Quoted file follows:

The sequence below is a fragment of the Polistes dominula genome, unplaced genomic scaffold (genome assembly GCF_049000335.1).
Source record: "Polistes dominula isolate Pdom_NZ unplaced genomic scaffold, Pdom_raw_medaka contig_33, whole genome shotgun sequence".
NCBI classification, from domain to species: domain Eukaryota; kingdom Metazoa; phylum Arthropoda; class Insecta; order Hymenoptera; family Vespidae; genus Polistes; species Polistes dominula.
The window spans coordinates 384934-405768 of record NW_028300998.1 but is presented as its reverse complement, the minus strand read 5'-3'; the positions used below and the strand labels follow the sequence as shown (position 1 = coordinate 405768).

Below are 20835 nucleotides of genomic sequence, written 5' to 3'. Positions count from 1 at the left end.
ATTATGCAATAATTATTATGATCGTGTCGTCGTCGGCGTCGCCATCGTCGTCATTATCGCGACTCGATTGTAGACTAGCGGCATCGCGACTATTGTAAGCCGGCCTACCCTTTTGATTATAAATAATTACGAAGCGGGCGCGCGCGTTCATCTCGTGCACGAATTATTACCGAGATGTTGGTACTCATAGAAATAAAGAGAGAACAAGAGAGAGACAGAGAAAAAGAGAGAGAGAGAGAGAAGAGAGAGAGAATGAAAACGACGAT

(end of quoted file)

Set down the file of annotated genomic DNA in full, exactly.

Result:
The sequence below is a fragment of the Polistes dominula genome, unplaced genomic scaffold (genome assembly GCF_049000335.1).
Source record: "Polistes dominula isolate Pdom_NZ unplaced genomic scaffold, Pdom_raw_medaka contig_33, whole genome shotgun sequence".
NCBI classification, from domain to species: domain Eukaryota; kingdom Metazoa; phylum Arthropoda; class Insecta; order Hymenoptera; family Vespidae; genus Polistes; species Polistes dominula.
The window spans coordinates 384934-405768 of record NW_028300998.1 but is presented as its reverse complement, the minus strand read 5'-3'; the positions used below and the strand labels follow the sequence as shown (position 1 = coordinate 405768).

Below are 20835 nucleotides of genomic sequence, written 5' to 3'. Positions count from 1 at the left end.
ATTATGCAATAATTATTATGATCGTGTCGTCGTCGGCGTCGCCATCGTCGTCATTATCGCGACTCGATTGTAGACTAGCGGCATCGCGACTATTGTAAGCCGGCCTACCCTTTTGATTATAAATAATTACGAAGCGGGCGCGCGCGTTCATCTCGTGCACGAATTATTACCGAGATGTTGGTACTCATAGAAATAAAGAGAGAACAAGAGAGAGACAGAGAAAAAGAGAGAGAGAGAGAGAAGAGAGAGAGAATGAAAACGACGAT